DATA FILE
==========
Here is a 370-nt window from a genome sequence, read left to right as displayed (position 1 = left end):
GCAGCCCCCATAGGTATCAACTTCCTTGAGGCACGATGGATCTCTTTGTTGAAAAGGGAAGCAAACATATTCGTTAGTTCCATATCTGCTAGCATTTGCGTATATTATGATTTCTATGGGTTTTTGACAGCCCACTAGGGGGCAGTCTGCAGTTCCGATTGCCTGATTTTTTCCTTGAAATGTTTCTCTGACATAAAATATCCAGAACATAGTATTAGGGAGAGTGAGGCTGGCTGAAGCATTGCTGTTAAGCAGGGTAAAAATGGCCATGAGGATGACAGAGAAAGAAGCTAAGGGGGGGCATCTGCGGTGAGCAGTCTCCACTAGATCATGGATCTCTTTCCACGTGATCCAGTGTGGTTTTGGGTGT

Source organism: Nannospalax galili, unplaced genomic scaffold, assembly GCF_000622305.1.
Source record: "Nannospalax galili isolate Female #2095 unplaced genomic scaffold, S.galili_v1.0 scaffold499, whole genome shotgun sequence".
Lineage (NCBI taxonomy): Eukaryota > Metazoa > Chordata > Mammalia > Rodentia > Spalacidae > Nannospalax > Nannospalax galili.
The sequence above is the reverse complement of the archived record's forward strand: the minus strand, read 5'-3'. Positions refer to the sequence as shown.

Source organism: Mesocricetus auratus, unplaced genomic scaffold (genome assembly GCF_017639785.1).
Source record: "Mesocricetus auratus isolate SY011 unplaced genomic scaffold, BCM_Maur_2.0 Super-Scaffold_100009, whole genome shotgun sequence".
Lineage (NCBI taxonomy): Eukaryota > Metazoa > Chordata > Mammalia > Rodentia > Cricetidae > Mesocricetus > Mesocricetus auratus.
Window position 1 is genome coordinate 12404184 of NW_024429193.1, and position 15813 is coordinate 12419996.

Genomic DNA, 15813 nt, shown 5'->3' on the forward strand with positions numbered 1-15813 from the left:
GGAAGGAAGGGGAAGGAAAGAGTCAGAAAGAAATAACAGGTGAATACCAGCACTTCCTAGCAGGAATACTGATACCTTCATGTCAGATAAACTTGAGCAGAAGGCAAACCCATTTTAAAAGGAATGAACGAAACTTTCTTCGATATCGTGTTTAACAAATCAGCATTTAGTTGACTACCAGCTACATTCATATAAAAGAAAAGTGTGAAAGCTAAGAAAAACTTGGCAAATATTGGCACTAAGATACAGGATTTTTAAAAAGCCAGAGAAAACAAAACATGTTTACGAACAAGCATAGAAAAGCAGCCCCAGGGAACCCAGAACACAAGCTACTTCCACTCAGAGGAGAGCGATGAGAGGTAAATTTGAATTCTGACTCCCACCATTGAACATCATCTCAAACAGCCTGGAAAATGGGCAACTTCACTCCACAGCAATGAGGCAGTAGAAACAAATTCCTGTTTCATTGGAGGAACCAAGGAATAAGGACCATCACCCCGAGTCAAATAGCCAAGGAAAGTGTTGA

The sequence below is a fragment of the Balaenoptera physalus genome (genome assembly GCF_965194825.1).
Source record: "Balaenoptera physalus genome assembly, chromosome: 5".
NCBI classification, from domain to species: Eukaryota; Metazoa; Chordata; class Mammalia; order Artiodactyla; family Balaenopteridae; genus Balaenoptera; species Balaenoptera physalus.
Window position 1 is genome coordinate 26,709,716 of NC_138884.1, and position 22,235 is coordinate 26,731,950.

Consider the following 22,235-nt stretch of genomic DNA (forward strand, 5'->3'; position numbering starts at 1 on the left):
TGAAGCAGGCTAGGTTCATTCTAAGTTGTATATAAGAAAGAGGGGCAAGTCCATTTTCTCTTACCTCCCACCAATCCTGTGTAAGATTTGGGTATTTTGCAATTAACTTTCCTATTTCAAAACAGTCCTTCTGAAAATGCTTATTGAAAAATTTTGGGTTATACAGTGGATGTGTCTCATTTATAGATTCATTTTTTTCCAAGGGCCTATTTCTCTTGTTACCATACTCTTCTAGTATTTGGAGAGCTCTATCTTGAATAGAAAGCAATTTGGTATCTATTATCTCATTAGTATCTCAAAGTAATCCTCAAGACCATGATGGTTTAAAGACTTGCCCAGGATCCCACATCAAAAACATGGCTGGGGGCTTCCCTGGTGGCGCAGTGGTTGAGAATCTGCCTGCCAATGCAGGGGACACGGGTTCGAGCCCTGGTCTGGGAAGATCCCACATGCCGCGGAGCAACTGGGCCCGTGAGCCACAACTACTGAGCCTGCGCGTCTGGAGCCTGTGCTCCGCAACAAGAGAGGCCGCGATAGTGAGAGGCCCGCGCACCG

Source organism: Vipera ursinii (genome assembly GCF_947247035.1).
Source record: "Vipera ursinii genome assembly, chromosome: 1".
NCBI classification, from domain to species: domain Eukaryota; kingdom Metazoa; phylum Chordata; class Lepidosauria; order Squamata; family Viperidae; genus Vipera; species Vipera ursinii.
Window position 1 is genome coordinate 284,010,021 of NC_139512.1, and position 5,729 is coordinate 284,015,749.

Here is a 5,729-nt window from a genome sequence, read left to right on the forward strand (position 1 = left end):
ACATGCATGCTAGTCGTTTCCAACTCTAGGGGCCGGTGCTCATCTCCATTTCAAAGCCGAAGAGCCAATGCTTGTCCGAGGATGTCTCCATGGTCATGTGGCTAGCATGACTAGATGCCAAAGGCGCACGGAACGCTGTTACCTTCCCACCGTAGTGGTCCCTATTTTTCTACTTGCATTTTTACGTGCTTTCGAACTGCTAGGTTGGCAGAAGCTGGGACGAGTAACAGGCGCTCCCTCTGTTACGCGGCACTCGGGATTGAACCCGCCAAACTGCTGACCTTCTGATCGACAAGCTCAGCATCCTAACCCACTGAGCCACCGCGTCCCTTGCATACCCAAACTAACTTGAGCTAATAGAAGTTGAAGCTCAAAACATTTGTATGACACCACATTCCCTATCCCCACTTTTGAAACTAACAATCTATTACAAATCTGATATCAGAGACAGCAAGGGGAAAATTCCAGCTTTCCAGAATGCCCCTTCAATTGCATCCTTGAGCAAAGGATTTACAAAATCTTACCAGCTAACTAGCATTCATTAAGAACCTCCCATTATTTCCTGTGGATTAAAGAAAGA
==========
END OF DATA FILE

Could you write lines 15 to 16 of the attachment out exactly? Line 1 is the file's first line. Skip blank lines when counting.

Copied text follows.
NCBI classification, from domain to species: Eukaryota; Metazoa; Chordata; class Mammalia; order Artiodactyla; family Balaenopteridae; genus Balaenoptera; species Balaenoptera physalus.
Window position 1 is genome coordinate 26,709,716 of NC_138884.1, and position 22,235 is coordinate 26,731,950.